The Parallax of Personalized Medicine: A Critical, Socio-Medical Analysis of the Trajectory of Pharmacogenomics and Genome Wide Association Studies
Sheppard, Imanni K.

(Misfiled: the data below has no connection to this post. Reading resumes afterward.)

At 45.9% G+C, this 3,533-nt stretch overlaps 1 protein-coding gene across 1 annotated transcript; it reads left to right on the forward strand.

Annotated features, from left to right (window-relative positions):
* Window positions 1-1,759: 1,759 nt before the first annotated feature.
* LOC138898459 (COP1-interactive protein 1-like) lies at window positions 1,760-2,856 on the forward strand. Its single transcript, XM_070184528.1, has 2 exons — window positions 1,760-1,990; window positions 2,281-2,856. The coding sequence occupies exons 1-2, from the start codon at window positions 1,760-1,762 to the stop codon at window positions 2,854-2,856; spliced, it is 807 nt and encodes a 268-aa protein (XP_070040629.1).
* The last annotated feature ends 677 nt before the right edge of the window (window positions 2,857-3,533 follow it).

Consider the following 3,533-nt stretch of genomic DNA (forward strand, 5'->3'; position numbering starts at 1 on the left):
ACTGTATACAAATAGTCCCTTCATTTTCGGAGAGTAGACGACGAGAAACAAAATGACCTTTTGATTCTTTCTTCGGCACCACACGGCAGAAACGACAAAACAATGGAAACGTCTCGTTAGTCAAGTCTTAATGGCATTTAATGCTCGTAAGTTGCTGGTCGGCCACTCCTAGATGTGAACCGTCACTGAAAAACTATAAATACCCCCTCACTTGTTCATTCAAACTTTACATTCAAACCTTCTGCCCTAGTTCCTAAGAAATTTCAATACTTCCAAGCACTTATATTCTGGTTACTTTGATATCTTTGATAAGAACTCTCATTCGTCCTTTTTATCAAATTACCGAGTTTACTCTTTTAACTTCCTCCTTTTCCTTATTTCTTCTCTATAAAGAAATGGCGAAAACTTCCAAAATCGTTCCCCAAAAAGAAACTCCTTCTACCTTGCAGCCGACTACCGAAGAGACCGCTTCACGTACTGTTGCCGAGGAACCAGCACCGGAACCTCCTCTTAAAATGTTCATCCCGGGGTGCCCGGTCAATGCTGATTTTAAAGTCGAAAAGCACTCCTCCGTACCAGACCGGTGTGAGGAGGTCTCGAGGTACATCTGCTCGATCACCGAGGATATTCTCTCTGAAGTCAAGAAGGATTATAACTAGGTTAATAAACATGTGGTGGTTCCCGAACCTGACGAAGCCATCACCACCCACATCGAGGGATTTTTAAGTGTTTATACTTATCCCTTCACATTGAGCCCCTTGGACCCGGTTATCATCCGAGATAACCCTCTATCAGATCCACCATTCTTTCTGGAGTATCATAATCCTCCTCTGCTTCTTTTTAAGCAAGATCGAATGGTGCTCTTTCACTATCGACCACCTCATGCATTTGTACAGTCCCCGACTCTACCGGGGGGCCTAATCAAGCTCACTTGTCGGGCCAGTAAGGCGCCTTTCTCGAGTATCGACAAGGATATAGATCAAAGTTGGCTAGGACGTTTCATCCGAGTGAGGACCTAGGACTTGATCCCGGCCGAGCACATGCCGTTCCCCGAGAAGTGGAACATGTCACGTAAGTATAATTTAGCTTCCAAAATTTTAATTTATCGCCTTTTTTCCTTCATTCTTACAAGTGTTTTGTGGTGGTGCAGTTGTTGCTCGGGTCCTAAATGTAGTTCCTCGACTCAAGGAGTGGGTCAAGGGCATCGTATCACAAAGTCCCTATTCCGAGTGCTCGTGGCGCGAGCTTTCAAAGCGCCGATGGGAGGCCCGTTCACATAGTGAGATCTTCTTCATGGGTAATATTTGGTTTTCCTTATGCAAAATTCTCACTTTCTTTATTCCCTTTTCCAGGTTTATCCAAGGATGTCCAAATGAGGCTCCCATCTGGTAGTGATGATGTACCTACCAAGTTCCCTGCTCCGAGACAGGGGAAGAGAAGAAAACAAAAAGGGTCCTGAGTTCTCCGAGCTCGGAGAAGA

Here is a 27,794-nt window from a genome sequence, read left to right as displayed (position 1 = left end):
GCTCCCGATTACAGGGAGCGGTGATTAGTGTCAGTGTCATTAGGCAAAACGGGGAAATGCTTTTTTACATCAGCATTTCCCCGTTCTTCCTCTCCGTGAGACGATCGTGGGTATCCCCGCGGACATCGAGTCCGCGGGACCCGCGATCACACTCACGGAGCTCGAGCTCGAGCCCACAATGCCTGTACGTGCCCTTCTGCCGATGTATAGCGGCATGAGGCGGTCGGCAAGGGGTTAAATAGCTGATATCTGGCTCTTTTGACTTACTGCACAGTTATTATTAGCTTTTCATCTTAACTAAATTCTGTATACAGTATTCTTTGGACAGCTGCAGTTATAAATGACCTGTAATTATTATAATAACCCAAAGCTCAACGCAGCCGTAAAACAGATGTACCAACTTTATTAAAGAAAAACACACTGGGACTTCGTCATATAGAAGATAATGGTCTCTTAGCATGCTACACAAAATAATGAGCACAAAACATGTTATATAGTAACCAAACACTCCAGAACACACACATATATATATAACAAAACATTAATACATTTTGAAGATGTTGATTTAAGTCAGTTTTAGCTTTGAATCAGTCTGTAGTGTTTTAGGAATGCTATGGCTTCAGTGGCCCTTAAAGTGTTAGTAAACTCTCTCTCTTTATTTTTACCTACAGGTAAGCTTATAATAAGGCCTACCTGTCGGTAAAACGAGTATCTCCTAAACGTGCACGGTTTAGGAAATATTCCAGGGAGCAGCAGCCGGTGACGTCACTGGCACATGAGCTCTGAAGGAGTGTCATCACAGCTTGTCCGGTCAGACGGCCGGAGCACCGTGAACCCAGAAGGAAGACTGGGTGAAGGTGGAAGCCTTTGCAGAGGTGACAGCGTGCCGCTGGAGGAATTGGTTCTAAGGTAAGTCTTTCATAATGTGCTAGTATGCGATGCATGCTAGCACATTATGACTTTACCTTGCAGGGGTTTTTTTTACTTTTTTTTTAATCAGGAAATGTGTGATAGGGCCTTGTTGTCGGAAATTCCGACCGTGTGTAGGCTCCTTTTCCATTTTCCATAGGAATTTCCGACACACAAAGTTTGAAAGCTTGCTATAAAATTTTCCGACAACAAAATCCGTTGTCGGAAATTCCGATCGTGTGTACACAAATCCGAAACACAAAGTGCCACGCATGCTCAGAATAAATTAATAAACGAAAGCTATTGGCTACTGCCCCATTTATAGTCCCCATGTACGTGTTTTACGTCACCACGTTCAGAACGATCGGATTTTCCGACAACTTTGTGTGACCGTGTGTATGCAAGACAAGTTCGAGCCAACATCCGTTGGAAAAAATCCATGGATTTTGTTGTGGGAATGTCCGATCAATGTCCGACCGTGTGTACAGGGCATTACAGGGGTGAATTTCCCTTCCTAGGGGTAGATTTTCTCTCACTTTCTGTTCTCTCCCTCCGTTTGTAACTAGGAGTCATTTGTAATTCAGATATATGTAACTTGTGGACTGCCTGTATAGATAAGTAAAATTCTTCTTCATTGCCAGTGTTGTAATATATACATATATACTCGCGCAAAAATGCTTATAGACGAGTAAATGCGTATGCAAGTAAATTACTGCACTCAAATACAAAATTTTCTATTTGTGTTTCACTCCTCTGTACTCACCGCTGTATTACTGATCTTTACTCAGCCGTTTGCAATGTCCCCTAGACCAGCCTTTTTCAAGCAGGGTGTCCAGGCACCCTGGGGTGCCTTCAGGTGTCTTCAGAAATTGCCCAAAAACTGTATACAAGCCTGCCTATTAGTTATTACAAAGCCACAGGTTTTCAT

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While neoteric medical technologies in the United States are heralded as fundamental to medical progress, they may simultaneously work to facilitate the victimization of people who do not have access to that progress. For example, the use of race and racialization as molecular and biological concepts in genomic based scientific and medical processes like pharmacogenomics and Genome Wide Association Studies (GWAS) may further perpetuate medical inequity, health disparities, and discrimination. Thus, it is important that we (in the medical community) acknowledge and delegitimize the use of race and racialization in science and medicine in order to help mitigate their potential socio-medical impact. When we, in the medical community, actively work to deconstruct and decentralize the use of race and racialization in science and medicine we may also begin to delegitimize their associated medical and socio-medical health disparities. To this end, my dissertation is a critical analysis of the trajectory of pharmacogenomics and Genome Wide Association Studies—keeping in mind the potential socio-medical affects of their use of race and racialization as molecular and biological concepts. My examination was done through the triangulation of qualitative research with an appraisal of the historical and contemporary medical, socio-medical, and biomedical epistemologies, philosophy, and practices of the scientific, and medical endeavor.